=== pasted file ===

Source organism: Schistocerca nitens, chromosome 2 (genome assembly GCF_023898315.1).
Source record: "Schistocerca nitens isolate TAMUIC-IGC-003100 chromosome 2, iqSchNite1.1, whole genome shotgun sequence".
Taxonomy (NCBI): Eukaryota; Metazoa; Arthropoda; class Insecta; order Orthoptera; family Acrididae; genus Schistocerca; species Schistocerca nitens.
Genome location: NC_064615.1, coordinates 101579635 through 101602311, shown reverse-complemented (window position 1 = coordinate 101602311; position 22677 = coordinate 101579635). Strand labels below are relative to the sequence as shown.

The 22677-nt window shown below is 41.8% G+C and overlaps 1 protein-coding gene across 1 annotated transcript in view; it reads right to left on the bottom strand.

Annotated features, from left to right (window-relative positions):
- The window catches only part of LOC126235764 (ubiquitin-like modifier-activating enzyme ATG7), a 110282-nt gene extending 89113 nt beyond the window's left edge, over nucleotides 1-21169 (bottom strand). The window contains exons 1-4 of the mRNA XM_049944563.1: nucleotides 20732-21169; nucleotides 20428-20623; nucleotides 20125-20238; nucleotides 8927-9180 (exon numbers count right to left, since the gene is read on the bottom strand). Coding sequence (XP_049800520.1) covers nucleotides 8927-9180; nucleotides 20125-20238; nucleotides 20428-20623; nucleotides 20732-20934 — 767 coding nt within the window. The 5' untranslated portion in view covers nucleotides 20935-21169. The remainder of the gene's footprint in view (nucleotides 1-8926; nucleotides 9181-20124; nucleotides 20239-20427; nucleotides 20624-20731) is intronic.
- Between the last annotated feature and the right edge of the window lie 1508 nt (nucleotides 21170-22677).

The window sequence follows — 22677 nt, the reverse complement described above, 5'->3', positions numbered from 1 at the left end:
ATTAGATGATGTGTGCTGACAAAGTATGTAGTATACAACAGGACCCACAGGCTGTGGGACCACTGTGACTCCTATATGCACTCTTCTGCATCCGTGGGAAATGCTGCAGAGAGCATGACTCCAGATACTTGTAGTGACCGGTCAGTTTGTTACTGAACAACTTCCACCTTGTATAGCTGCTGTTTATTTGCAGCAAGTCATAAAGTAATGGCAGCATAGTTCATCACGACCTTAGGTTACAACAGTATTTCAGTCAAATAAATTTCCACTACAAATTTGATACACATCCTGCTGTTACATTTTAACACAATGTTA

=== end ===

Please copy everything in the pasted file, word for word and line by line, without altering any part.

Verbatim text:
Source organism: Schistocerca nitens, chromosome 2 (genome assembly GCF_023898315.1).
Source record: "Schistocerca nitens isolate TAMUIC-IGC-003100 chromosome 2, iqSchNite1.1, whole genome shotgun sequence".
Taxonomy (NCBI): Eukaryota; Metazoa; Arthropoda; class Insecta; order Orthoptera; family Acrididae; genus Schistocerca; species Schistocerca nitens.
Genome location: NC_064615.1, coordinates 101579635 through 101602311, shown reverse-complemented (window position 1 = coordinate 101602311; position 22677 = coordinate 101579635). Strand labels below are relative to the sequence as shown.

The 22677-nt window shown below is 41.8% G+C and overlaps 1 protein-coding gene across 1 annotated transcript in view; it reads right to left on the bottom strand.

Annotated features, from left to right (window-relative positions):
- The window catches only part of LOC126235764 (ubiquitin-like modifier-activating enzyme ATG7), a 110282-nt gene extending 89113 nt beyond the window's left edge, over nucleotides 1-21169 (bottom strand). The window contains exons 1-4 of the mRNA XM_049944563.1: nucleotides 20732-21169; nucleotides 20428-20623; nucleotides 20125-20238; nucleotides 8927-9180 (exon numbers count right to left, since the gene is read on the bottom strand). Coding sequence (XP_049800520.1) covers nucleotides 8927-9180; nucleotides 20125-20238; nucleotides 20428-20623; nucleotides 20732-20934 — 767 coding nt within the window. The 5' untranslated portion in view covers nucleotides 20935-21169. The remainder of the gene's footprint in view (nucleotides 1-8926; nucleotides 9181-20124; nucleotides 20239-20427; nucleotides 20624-20731) is intronic.
- Between the last annotated feature and the right edge of the window lie 1508 nt (nucleotides 21170-22677).

The window sequence follows — 22677 nt, the reverse complement described above, 5'->3', positions numbered from 1 at the left end:
ATTAGATGATGTGTGCTGACAAAGTATGTAGTATACAACAGGACCCACAGGCTGTGGGACCACTGTGACTCCTATATGCACTCTTCTGCATCCGTGGGAAATGCTGCAGAGAGCATGACTCCAGATACTTGTAGTGACCGGTCAGTTTGTTACTGAACAACTTCCACCTTGTATAGCTGCTGTTTATTTGCAGCAAGTCATAAAGTAATGGCAGCATAGTTCATCACGACCTTAGGTTACAACAGTATTTCAGTCAAATAAATTTCCACTACAAATTTGATACACATCCTGCTGTTACATTTTAACACAATGTTA